Last week, advanced battery company A123Systems announced that it was spinning off a new venture called 24M Technologies, which would focus on more unorthodox energy storage innovations, including grid-scale flow batteries. One of the reasons it decided to release the new entity into the wild was so it could raise a substantial amount of funding for its projects. Now it has, banking $10 million in a first round of venture funding and a $6 million grant from the U.S. Department of Energy’s ARPA-E program.
24M started off as a development program inside A123, focusing on high energy density storage systems for plug-in vehicles and electrical grids. Like many of its competitors — huge corporate giants and startups alike — the company was striving to develop grid-scale solutions that could better integrate and distribute intermittent sources of renewable power, like wind turbines and solar arrays. Now that 24M is on its own, A123 will concentrate its focus on vehicles once again.
24M will be investigating how to make lithium-ion and flow batteries more feasible for grid-scale applications (illustration of technology above). Flow batteries, in particular, are well suited for large storage needs because they operate so similarly to fuel cells. Comprised of a series of large tanks, they circulate electrolytes that allow them to continually recharge. In their current form, they are far too big for vehicles.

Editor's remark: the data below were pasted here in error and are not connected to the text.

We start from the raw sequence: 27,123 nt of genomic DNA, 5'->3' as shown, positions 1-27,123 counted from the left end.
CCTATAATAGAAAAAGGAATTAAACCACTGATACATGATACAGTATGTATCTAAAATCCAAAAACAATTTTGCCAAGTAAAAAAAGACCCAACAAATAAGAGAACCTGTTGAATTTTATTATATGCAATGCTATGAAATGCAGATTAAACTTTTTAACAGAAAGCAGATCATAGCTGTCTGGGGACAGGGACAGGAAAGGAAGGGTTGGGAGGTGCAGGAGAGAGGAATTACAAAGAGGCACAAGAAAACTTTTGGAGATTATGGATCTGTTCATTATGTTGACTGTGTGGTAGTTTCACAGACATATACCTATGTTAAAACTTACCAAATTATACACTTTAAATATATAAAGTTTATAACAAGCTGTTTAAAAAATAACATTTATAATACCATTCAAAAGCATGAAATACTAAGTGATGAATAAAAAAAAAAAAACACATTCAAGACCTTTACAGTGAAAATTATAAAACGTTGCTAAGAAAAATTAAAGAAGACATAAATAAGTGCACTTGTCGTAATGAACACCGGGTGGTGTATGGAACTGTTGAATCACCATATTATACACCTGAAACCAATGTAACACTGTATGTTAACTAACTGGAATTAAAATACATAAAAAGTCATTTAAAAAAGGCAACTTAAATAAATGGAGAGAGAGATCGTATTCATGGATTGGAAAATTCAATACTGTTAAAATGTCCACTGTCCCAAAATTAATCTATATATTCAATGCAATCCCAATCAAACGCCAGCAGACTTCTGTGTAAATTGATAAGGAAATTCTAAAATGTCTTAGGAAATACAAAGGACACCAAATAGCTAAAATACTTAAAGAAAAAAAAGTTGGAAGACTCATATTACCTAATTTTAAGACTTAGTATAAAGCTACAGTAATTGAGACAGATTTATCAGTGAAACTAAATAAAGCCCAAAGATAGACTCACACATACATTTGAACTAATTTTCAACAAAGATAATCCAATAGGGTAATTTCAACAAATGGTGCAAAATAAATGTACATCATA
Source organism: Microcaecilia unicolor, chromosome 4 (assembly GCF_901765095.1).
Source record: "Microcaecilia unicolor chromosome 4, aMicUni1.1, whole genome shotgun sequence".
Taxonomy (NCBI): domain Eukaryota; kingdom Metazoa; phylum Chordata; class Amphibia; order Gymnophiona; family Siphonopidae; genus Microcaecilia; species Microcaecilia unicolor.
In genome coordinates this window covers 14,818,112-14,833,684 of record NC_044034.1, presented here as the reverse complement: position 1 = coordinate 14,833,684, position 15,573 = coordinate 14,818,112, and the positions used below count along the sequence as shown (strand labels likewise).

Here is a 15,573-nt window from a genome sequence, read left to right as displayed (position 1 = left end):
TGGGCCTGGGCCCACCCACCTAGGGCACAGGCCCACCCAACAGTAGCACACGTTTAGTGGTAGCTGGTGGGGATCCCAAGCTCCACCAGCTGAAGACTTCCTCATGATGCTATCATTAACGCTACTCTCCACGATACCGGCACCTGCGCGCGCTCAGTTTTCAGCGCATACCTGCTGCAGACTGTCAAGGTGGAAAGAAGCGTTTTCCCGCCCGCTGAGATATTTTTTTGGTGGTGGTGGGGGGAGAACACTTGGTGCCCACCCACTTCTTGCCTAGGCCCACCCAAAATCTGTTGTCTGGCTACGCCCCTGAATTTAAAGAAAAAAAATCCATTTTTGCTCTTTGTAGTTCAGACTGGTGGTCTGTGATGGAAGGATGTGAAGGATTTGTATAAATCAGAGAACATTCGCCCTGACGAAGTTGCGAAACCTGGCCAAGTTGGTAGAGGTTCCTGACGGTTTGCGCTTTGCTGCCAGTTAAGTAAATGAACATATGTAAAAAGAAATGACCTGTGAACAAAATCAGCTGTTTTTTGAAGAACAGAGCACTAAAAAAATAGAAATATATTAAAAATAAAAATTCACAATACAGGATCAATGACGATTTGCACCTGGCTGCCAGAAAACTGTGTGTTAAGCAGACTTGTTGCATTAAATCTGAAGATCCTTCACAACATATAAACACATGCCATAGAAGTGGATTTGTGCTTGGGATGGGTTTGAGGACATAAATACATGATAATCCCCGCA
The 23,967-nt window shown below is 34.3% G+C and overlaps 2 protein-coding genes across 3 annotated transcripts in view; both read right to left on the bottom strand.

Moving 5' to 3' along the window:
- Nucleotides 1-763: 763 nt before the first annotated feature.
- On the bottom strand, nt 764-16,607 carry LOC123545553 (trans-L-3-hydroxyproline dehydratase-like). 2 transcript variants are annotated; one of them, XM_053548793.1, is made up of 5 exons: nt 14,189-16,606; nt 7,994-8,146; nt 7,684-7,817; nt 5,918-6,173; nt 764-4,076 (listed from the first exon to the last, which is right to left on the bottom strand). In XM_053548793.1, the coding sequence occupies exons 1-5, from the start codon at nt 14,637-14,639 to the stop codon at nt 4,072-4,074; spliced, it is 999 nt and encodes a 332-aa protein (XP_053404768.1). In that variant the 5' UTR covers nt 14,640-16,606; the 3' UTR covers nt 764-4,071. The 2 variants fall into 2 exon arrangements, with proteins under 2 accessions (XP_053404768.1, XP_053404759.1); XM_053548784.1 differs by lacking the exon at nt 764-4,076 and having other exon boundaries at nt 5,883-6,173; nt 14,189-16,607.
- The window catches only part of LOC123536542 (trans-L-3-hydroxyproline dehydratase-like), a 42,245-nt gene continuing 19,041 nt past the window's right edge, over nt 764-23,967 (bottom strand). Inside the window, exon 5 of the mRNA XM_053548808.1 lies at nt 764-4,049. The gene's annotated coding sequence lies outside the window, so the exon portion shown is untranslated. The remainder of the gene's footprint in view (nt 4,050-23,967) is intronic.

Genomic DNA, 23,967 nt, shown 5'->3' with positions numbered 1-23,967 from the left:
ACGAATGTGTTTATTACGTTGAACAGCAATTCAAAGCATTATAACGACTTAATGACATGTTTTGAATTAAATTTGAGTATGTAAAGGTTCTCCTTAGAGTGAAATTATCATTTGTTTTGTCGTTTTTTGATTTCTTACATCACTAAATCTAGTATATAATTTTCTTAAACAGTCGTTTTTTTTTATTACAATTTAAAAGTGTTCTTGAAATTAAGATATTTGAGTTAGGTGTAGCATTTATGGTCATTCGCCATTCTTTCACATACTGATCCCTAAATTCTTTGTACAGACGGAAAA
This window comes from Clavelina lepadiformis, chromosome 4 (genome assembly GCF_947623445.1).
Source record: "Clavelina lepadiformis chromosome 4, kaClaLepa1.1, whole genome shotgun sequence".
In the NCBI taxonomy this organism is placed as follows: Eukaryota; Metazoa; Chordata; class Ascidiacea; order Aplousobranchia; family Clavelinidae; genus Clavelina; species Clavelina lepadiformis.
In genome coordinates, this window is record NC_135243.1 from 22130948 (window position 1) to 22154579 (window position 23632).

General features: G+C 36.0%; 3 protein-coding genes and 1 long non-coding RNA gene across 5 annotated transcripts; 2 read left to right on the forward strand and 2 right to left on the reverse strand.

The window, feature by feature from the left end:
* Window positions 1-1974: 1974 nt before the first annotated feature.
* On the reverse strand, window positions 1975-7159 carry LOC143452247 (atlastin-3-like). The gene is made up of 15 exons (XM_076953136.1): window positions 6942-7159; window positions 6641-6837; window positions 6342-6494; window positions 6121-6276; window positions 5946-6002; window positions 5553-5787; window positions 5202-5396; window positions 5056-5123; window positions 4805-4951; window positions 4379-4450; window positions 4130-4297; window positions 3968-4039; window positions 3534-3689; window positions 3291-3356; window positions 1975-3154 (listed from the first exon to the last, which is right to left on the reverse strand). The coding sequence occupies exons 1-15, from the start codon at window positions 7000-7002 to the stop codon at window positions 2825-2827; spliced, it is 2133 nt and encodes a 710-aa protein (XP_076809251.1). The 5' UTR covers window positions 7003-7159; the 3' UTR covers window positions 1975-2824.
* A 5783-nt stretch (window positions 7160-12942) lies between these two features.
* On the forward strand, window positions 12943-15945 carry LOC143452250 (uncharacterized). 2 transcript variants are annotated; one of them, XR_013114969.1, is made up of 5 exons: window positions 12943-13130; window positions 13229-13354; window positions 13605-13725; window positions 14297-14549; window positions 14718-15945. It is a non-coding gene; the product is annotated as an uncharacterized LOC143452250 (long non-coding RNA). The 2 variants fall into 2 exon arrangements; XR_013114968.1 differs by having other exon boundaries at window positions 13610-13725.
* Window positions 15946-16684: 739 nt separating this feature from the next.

It’s clear that 24M is working on experimental and emerging technologies — products that may not reach commercialization for up to a decade. This is where ARPA-E, the Energy Department’s funding initiative, aimed at backing bold, high-risk, high-reward projects, really shines. The new company seems to be up its alley, especially considering how much money it has already shelled out to other flow battery innovators like ReVolt Technology. It will be partnering with MIT and Rutgers to produce results over the next several years.
24M’s recent round of funding came from Charles River Ventures, and A123Systems investor North Bridge Venture Partners.